The power of prayer is undeniable-even affecting the physical body, a new study reveals.
Dr. Andrew Newberg, director of research at Thomas Jefferson Hospital and Medical College in Pennsylvania, conducted the study in which MRI brain scans prove that there is tangible power in prayer or meditation, likening it to a "physical workout" for the brain.
"When we look at how the brain works, it looks like the brain is very easily able to engage in religious and spiritual practices. ... It only makes sense if God is up there and we are down here that we would have a brain that is capable of communicating to God, praying to God, doing the things that God needs us to do," Newberg said, according to South Carolina-based WLTX 19.
Researchers had older patients with memory problems practice meditation each day for 12 minutes for eight weeks. Their MRI results revealed a positive, dramatic change in the brain after concluding the experiment.
Test results also revealed that the benefit of praying or meditating can actually shape the brain.
"There are multiple parts of the brain that seem to get involved and it really does look like the brain is easily able to have these experiences," Newberg said. "It has something to do more generally with how we can improve the function of the brain that these kinds of practices can actually help with."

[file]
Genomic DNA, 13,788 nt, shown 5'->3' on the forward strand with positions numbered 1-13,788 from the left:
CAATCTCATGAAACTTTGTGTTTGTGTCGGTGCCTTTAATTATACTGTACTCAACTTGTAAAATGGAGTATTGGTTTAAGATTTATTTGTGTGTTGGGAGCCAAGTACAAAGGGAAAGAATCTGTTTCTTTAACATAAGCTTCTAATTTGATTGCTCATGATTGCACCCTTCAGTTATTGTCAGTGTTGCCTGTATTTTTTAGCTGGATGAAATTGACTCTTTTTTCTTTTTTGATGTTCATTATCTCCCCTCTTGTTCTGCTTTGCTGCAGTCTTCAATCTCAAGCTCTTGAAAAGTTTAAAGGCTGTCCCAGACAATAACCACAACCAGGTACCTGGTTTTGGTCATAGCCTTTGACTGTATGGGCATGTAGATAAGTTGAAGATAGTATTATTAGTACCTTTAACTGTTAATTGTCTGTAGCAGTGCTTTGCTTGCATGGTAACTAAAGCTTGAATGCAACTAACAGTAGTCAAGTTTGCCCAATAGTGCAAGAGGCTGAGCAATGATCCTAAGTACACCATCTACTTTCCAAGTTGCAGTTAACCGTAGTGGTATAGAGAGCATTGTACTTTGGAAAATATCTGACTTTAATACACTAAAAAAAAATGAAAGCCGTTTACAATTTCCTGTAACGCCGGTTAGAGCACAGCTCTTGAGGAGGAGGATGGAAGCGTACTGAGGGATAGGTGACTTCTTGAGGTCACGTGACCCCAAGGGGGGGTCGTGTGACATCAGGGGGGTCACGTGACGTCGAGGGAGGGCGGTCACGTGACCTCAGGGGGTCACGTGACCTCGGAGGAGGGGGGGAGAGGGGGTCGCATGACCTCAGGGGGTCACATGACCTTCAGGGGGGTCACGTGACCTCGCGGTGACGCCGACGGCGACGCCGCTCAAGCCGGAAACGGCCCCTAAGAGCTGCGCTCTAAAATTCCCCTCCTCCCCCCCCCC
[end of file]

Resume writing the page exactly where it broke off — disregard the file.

Several years ago, Newberg, who is a self-proclaimed Christian, conducted another study that found the ways in which prayer and meditation affect the human brain. He discovered that when an individual prays, activity increases in the frontal lobes and the language area of the brain known for becoming activated during conversation. He found that for the brain, praying to God is similar to talking to people.
For this study, the Huffington Post reports that Newberg injected people with a harmless radioactive dye while they were deep in prayer or meditation. The dye then migrated to the parts of their brain where the blood flow was the strongest.
Dr. Newberg believes his experiments prove that it is possible to possess a faith in God as well as a proper view of science, concluding that regardless of religion, prayer created a neurological experience among individuals.
"It helps us to understand that at least when they (participants) are describing it to us, they are really having this kind of experience. ... This experience is at least neurologically real," Newberg said.